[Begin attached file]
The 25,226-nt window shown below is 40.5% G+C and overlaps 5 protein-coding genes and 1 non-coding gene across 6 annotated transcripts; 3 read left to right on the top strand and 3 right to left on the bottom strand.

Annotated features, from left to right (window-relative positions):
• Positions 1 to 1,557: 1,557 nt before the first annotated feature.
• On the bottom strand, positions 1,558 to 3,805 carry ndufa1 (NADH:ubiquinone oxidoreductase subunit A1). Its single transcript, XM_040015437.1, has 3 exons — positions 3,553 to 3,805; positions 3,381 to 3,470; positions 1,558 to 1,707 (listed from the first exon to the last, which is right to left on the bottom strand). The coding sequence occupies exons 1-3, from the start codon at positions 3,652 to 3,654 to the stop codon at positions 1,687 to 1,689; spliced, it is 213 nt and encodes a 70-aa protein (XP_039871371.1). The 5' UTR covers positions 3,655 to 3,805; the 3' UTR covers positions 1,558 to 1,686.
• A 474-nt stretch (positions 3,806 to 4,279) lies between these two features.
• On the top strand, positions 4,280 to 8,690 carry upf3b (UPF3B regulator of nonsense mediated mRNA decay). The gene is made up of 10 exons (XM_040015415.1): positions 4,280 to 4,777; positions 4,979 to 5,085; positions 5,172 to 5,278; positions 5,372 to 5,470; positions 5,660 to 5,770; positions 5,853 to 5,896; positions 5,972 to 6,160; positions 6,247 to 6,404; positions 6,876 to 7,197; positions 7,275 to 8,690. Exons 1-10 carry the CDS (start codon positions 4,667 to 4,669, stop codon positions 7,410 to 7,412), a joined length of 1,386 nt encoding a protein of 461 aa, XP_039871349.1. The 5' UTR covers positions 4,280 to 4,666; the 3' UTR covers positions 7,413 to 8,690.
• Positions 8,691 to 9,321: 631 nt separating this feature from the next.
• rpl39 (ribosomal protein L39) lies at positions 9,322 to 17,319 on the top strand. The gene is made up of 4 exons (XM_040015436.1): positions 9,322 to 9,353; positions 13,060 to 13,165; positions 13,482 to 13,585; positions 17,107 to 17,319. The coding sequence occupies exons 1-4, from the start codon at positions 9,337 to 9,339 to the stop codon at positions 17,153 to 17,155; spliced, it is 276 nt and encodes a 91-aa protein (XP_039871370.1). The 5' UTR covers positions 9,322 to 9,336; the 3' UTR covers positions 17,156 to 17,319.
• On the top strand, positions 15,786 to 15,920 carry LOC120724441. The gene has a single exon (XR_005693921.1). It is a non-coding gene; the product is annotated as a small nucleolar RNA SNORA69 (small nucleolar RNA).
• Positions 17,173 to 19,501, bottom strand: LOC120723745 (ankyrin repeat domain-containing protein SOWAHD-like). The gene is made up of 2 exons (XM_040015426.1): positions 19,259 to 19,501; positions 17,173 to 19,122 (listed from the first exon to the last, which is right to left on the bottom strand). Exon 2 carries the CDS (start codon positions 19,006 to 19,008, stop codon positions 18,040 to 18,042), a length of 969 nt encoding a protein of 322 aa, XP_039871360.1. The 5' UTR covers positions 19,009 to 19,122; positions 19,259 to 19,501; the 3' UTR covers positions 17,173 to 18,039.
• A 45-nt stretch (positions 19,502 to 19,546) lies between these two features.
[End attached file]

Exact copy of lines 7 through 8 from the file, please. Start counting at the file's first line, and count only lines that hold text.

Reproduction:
• Positions 8,691 to 9,321: 631 nt separating this feature from the next.
• rpl39 (ribosomal protein L39) lies at positions 9,322 to 17,319 on the top strand. The gene is made up of 4 exons (XM_040015436.1): positions 9,322 to 9,353; positions 13,060 to 13,165; positions 13,482 to 13,585; positions 17,107 to 17,319. The coding sequence occupies exons 1-4, from the start codon at positions 9,337 to 9,339 to the stop codon at positions 17,153 to 17,155; spliced, it is 276 nt and encodes a 91-aa protein (XP_039871370.1). The 5' UTR covers positions 9,322 to 9,336; the 3' UTR covers positions 17,156 to 17,319.